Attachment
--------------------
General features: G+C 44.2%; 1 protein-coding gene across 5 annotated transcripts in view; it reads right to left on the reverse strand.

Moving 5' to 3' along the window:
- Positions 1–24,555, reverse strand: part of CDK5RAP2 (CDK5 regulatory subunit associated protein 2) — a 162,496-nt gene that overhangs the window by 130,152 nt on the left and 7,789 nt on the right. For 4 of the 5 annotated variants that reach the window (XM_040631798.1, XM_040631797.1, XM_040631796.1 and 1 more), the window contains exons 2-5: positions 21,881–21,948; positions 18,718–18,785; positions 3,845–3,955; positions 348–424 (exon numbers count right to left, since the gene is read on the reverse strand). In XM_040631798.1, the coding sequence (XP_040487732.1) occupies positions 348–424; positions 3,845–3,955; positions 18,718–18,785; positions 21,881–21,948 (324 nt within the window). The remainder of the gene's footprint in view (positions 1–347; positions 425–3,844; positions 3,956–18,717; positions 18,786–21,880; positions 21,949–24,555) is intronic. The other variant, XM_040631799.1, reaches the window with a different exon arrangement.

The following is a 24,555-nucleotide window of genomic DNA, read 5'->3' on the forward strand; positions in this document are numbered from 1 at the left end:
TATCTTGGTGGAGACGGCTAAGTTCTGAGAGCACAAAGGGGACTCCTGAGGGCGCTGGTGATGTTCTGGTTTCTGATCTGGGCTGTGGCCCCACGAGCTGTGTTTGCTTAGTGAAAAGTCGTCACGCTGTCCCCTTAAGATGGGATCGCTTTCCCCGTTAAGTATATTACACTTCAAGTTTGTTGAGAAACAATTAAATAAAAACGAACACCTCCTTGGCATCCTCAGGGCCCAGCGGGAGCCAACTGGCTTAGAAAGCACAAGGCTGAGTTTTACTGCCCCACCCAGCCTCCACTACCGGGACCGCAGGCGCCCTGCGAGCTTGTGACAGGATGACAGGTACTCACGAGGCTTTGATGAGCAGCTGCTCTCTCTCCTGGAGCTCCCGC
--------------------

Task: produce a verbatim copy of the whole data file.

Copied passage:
General features: G+C 44.2%; 1 protein-coding gene across 5 annotated transcripts in view; it reads right to left on the reverse strand.

Moving 5' to 3' along the window:
- Positions 1–24,555, reverse strand: part of CDK5RAP2 (CDK5 regulatory subunit associated protein 2) — a 162,496-nt gene that overhangs the window by 130,152 nt on the left and 7,789 nt on the right. For 4 of the 5 annotated variants that reach the window (XM_040631798.1, XM_040631797.1, XM_040631796.1 and 1 more), the window contains exons 2-5: positions 21,881–21,948; positions 18,718–18,785; positions 3,845–3,955; positions 348–424 (exon numbers count right to left, since the gene is read on the reverse strand). In XM_040631798.1, the coding sequence (XP_040487732.1) occupies positions 348–424; positions 3,845–3,955; positions 18,718–18,785; positions 21,881–21,948 (324 nt within the window). The remainder of the gene's footprint in view (positions 1–347; positions 425–3,844; positions 3,956–18,717; positions 18,786–21,880; positions 21,949–24,555) is intronic. The other variant, XM_040631799.1, reaches the window with a different exon arrangement.

The following is a 24,555-nucleotide window of genomic DNA, read 5'->3' on the forward strand; positions in this document are numbered from 1 at the left end:
TATCTTGGTGGAGACGGCTAAGTTCTGAGAGCACAAAGGGGACTCCTGAGGGCGCTGGTGATGTTCTGGTTTCTGATCTGGGCTGTGGCCCCACGAGCTGTGTTTGCTTAGTGAAAAGTCGTCACGCTGTCCCCTTAAGATGGGATCGCTTTCCCCGTTAAGTATATTACACTTCAAGTTTGTTGAGAAACAATTAAATAAAAACGAACACCTCCTTGGCATCCTCAGGGCCCAGCGGGAGCCAACTGGCTTAGAAAGCACAAGGCTGAGTTTTACTGCCCCACCCAGCCTCCACTACCGGGACCGCAGGCGCCCTGCGAGCTTGTGACAGGATGACAGGTACTCACGAGGCTTTGATGAGCAGCTGCTCTCTCTCCTGGAGCTCCCGC